If trolls don’t face consequences for asserting invalid software patents, then they will continue to shake down productive companies. That is why EFF has filed an amicus brief [PDF] urging the court to uphold fee awards against patent trolls (and their lawyers) when they assert software patents that are clearly invalid under the Supreme Court’s decision in Alice v. CLS Bank (which held that an abstract idea is not eligible for a patent simply because it has been implemented on a generic computer). Our brief explains that the most abusive patent trolling tends to come from trolls that own abstract software patents.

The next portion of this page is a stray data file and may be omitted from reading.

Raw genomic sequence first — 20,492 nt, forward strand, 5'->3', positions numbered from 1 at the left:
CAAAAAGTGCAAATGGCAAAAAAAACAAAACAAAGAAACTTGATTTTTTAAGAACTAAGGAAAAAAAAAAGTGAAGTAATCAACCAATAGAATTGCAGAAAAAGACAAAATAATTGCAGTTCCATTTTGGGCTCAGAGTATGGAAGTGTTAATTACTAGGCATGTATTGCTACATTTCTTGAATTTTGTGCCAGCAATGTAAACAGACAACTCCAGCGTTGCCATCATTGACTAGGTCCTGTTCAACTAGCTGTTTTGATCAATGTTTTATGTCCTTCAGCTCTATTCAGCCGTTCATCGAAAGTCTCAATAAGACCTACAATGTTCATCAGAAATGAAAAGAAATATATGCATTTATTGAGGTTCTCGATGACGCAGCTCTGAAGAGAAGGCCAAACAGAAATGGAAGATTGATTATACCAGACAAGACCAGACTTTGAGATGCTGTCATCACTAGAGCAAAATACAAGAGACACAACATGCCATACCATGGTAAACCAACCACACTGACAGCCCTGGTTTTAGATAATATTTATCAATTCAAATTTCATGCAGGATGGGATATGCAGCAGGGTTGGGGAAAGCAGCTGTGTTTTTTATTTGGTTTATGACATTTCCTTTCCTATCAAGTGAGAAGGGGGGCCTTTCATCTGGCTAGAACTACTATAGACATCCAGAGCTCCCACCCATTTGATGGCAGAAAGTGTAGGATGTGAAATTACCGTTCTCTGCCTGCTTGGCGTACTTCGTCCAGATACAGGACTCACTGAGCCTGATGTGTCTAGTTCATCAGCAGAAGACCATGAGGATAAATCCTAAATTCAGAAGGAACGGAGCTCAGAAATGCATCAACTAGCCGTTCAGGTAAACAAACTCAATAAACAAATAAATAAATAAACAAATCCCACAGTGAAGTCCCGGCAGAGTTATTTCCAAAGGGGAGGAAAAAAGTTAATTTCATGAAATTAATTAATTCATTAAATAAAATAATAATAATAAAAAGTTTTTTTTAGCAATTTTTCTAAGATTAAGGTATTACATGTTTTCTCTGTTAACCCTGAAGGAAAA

This case began when a patent troll called AlphaCap Ventures sued Gust, a company that connects startups with investors around the world. Claiming its patent covered various forms of online equity financing, AlphaCap Ventures filed suit against ten different crowdfunding platforms. Most of the defendants settled quickly. (In many patent troll suits, even when the patent is very weak, the high cost of litigation pressures defendants to settle.) But Gust fought back. Faced with a defendant willing to actually challenge its patent, AlphaCap Ventures eventually dismissed its claim. The district court ruled that AlphaCap Ventures’ attorneys had litigated unreasonably and ordered them to pay Gust’s attorneys’ fees. The lawyers then appealed.